Debian is one of the oldest GNU/Linux distributions, and it continues to serve as the foundation for many other Linux-based operating systems including Ubuntu, Kali, MX, and the Raspberry Pi OS, among others.

The operating system is also known for emphasizing stability over flashy new features, and it can take a long time for new releases to arrive. Case in point: Debian 12 “bookworm” is now available, after nearly 20 months of development.

Debian 12 brings thousands of new and updated packages and support for a wide variety of desktop environments and processor architectures (including 32-bit and 64-bit PC, ARM, MIPS, and PowerPC.

But one of the biggest changes across the board is a move from Linux kernel version 5.10 to 6.1 LTS (with updated drivers, support for new hardware, and long-term support through at least December 2026).

Another major change is a new repository for non-free firmware that makes it easy to install Debian on systems that might not be fully compatible with only free and open source firmware without the need to offer two different ISO image files.

Starting with Debian 12, ISO files include both free and non-free firmware by default, but it’s set up in a way that allows users who only want to run free and open source firmware to choose that option. This comes as a response to a General Resolution about non-free firmware that the community voted on last year.

Users who are using non-free firmware and are upgrading from Debian 11 should add the new non-free-firmware repository to their APT sources-list.

Some other changes include the reintroduction of Secure Boot on ARM64 systems, support for reading and writing to APFS (Apple File System), updated artwork, and newer versions of desktop environments including Gnome 43, KDE Plasma 5.27, LXDE 11, LXQt 1.2.0, MATE 1.26, and Xfce 4.18.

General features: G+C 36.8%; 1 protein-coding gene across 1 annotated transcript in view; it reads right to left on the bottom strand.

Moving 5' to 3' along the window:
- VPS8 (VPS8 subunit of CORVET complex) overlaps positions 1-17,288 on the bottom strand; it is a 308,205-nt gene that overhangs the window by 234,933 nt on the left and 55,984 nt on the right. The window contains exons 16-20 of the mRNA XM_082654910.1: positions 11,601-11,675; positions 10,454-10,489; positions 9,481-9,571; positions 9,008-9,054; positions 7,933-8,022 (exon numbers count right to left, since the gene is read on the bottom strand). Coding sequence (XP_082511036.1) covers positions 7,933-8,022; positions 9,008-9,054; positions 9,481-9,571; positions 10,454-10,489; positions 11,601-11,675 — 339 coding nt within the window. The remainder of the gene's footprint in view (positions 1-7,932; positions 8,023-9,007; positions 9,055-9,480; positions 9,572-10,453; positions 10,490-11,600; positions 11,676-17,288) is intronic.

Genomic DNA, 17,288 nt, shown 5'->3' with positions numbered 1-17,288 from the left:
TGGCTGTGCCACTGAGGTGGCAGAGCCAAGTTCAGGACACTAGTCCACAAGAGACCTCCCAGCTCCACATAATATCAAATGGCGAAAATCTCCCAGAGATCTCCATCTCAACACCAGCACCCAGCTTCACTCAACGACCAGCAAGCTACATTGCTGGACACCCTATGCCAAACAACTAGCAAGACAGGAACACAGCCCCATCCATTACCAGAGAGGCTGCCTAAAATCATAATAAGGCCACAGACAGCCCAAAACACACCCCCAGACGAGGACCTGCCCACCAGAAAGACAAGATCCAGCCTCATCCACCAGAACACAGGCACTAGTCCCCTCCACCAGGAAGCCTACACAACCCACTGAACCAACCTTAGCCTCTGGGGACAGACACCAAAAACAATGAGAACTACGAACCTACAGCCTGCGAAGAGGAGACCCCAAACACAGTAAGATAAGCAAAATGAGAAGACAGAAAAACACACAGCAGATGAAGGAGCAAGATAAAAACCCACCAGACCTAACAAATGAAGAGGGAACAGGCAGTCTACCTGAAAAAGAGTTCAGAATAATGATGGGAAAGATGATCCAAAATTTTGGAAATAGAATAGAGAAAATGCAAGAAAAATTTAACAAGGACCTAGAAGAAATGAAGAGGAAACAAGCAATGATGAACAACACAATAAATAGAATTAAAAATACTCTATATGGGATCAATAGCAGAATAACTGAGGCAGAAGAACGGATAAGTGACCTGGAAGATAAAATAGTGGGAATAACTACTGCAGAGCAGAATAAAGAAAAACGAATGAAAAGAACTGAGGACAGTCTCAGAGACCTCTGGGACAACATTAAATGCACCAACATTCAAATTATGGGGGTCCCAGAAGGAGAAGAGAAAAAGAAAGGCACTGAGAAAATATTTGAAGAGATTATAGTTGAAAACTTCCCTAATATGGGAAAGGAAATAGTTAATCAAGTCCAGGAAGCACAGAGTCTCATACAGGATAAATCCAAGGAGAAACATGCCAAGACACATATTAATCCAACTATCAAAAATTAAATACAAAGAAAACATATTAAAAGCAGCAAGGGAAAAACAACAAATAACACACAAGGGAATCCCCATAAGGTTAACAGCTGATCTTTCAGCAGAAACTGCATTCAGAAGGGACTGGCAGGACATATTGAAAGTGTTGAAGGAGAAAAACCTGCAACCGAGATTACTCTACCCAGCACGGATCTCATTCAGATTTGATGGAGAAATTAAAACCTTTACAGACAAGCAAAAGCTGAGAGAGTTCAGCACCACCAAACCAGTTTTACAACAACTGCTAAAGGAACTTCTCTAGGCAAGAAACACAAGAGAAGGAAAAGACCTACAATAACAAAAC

You can find more details in the release announcement or Debian 12 release notes. Upgrade instructions are available in the Debian Wiki, and Live images should be available for testing and/or installation soon.

Upgrading from Debian 11

via DebugPoint

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  1. instaale el Mx 23.1 pero tiene un iso la comp en algun l
    ugar q impide se pueda usar el CDrom no lo instala tampoco lo reconoce con ningun prog :esta en log tpm en la computadora.HP UEFI deleted tpm log.Con Gparted no crea la part sr0 deletea los modulos del kernel 8812.ko No original module was found for this module on this kernel.solution

  2. Testing it out now on my OS testing mule, a HP mini desktop with the i5-9500T.

    Running my favorite full DE, KDE, and it defaulted to Wayland which was pretty cool. Firefox-ESR crashed the first time I closed it after syncing my account, and stayed resident so it wouldn’t re-open until I manually killed the process. That was not promising.

    Now that the account sync is done it seems stable, I loaded about 100 of my bookmarks at once and it’s chugging along just fine (I only have 16GB of RAM in this machine so I’m afraid to open more than that).

    As usual for Debian, some odd choices for default software in KDE; GIMP instead of Krita, for example. And some long-standing annoyances, like not putting the user created during installation in the sudoers file, or even having a “wheel” group to add them to. Can we all just move on to OpenBSD’s doas already and leave sudo’s complicated mess behind?